Rome might be up there on the Let’s Go list of Tastiest European Cities. Here are 7 tried and true Roman eateries to get your grub on at.
$, V. Del Pellegrino 87; 64760483; open M-Sa 9am-2am
Open for the better part of the day, Barnum Café shapeshifts from trendy breakfast spot to studious work café to popular aperitivo bar over the course of your waking hours. Like its eponymous circus entertainer, Barnum has many acts, but it always remains a full-time creative space and frequent hangout for Rome’s freelancers, alternative types, and internationally-minded crowd. Situated in the heart of the rose-tinted Centro Storico neighborhood, Barnum specializes in artful salads, cocktail creations, and actually cold iced coffee (served in a martini glass, no less). Go for a snack, go for a spritz and a bruschetta, or go for an hour of focused laptop time—regardless, you’ll feel cooler for doing so.
Biscottificio Artigiano Innocenti
$, V. della Luce 21; 65803926; open M-Sa 8am-8pm, Su 9:30am-2pm, closed Aug
Though its exterior beckons to no one, Biscottificio Artigiano Innocenti’s oneroom interior projects all the signs of serious bakery business: a huge oven, baskets of cookies in the window, a large scale to accurately weigh your haul of cookies, and store plaques plastered on top of American political campaign signs from the 1970s. The vintage look isn’t a show: the bakery has been operated by the same family for over 50 years, and is subject to the usual non-corporate whims (such as closing the whole month of August for vacation). Innocenti delivers on a wide range of baked goods, but specializes in traditional Italian nut cookies, such as hazelnut bites (brutti ma buoni) or almond wedges (some with chocolate). Running about €2 for six or so, you can afford to try a few (or 20).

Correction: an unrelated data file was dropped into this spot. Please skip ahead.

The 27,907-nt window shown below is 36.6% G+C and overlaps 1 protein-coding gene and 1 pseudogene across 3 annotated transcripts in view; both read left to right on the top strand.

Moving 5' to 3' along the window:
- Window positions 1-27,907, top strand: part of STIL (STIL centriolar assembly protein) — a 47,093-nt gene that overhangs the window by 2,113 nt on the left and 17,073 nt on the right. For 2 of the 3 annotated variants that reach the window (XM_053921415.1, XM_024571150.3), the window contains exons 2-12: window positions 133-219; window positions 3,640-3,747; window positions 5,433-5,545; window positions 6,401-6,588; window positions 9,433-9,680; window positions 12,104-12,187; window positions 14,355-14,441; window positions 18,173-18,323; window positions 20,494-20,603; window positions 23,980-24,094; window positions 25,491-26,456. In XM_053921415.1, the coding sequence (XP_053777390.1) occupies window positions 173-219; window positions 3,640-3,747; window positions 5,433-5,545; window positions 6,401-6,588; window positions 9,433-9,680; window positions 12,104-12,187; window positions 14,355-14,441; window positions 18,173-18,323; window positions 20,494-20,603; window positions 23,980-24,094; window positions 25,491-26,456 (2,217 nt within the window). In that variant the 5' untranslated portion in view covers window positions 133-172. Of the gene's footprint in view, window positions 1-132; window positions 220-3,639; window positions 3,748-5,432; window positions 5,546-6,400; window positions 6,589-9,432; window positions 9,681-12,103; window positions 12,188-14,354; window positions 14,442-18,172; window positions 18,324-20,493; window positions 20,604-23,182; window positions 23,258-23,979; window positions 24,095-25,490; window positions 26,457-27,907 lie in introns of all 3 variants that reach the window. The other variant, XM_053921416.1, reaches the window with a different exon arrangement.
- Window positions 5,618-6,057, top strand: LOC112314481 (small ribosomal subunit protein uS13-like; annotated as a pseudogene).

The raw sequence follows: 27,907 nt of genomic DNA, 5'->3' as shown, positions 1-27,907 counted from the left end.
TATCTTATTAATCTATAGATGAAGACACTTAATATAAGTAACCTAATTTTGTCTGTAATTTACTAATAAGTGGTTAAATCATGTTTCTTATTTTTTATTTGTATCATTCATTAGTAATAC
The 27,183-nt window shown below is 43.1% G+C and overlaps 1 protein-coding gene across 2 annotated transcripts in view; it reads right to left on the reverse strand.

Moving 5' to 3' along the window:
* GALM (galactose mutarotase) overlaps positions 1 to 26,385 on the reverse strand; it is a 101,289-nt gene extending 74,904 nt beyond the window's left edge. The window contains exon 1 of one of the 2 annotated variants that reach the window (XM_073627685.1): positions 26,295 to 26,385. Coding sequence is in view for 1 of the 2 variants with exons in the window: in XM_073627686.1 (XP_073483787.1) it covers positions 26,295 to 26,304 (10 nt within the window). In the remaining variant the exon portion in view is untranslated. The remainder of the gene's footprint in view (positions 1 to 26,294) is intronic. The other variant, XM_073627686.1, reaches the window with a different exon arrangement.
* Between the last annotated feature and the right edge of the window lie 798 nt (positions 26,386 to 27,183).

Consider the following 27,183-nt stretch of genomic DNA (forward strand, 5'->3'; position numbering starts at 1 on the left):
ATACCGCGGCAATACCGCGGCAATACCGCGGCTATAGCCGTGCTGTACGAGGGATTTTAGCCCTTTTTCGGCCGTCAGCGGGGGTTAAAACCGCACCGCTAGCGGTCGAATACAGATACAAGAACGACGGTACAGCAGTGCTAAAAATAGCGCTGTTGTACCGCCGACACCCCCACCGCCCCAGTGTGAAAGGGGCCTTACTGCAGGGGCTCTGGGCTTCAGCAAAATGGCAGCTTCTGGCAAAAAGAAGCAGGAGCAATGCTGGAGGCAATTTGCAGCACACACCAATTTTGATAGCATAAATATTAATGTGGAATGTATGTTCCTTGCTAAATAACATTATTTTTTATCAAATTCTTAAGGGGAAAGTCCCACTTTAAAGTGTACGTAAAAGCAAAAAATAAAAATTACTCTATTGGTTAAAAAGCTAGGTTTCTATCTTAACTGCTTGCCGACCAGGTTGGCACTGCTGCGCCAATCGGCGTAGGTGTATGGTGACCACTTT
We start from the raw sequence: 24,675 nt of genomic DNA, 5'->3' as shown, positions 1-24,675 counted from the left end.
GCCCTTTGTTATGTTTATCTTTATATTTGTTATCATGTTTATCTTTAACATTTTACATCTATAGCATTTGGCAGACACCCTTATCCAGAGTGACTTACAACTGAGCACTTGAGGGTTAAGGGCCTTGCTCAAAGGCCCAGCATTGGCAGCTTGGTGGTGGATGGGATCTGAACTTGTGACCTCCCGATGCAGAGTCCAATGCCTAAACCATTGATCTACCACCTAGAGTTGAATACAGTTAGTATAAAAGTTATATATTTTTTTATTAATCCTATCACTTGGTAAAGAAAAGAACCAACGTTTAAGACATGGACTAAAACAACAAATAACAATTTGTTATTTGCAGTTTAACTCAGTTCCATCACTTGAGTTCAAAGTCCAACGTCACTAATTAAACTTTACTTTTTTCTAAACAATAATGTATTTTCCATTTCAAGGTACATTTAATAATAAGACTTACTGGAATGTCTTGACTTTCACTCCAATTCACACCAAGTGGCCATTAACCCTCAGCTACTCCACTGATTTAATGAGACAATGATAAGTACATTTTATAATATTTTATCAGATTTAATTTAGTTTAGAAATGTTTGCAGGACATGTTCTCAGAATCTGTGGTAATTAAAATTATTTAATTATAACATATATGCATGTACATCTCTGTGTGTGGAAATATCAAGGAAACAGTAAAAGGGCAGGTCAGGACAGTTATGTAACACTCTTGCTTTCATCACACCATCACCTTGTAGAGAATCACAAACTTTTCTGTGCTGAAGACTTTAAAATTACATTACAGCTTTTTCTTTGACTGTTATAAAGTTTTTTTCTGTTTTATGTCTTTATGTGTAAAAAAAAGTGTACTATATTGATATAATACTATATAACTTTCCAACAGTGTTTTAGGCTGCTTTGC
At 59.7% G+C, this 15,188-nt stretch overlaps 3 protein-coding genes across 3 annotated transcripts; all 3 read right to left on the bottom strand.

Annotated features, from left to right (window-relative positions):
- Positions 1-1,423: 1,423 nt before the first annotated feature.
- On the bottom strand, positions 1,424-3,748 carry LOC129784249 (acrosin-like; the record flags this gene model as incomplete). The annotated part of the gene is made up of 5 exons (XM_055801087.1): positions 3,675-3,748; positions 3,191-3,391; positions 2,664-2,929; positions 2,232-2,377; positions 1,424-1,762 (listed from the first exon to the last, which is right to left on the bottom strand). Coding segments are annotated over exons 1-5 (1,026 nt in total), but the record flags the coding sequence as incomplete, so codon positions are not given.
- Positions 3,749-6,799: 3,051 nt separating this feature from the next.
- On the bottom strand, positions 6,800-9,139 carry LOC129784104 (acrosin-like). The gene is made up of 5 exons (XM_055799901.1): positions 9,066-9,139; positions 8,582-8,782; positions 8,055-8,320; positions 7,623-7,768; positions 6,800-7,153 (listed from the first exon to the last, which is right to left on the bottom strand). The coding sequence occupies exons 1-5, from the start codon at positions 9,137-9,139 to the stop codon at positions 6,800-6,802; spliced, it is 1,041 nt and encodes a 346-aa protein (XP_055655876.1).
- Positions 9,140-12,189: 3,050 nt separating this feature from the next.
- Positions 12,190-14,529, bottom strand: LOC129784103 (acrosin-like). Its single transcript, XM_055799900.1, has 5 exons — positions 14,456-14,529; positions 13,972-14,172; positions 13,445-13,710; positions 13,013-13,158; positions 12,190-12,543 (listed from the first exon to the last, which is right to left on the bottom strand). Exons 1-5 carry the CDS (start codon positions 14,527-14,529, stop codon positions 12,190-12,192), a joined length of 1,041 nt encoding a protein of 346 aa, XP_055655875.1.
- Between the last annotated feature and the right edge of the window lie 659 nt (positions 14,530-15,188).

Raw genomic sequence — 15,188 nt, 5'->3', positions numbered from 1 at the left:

$$, V. della Meloria 43; 63974516; www.bonci. it; open M-Sa 11am-10pm, Su 11am-4pm and 6pm-10pm
Sure, the Vatican contains the wealth of a country a hundred times its size, but the real treasure might be just outside its walls. We’re talking about Bonci Pizzarium, located a five-minute walk from the Vatican Museums, and arguably the best takeaway pizza in Rome. Founded by famed pizza connoisseur Gabriele Bonci, the Pizzarium seems more like a pizza art museum than a fast food joint, as the crusts are loaded with Willy Wonkastyle portions of toppings—mounds of mozzarella, piles of sautéed veggies, and even heaps of seared tuna. (Haven’t you heard? Margherita was so last season). A word of warning: some gourmet slices (yes, that tuna one) can run several euro more per slice, so check the labels before you accidentally end up with a €15 takeaway pizza bill.
Gelateria Della Palma
$ V. Della Maddalena 19-23; 668806752; www.dellapalma.it; open daily 8:30am12:30am
Gelateria Della Palma’s rainbow palm tree logo doesn’t scream “GOOD GELATO,” but don’t be fooled by the neon: this shop takes gelato as seriously as the color spectrum. Della Palma, on the corner of the Pantheon plaza, specializes in the wacky and wonderful, with over 150 flavors ranging from Kiwi Strawberry to Kit Kat to Sesame and Honey. Yes, it’s swimming with people all taking too much time to make a flavor decision, but the quality of gelato and heaping portions render the hassle irrelevant. Plus, there are numerous soy/rice milk and yogurt options for those challenged by dairy and full fat. If you’re going to ball out on gelato in Rome (and you should), this is center court.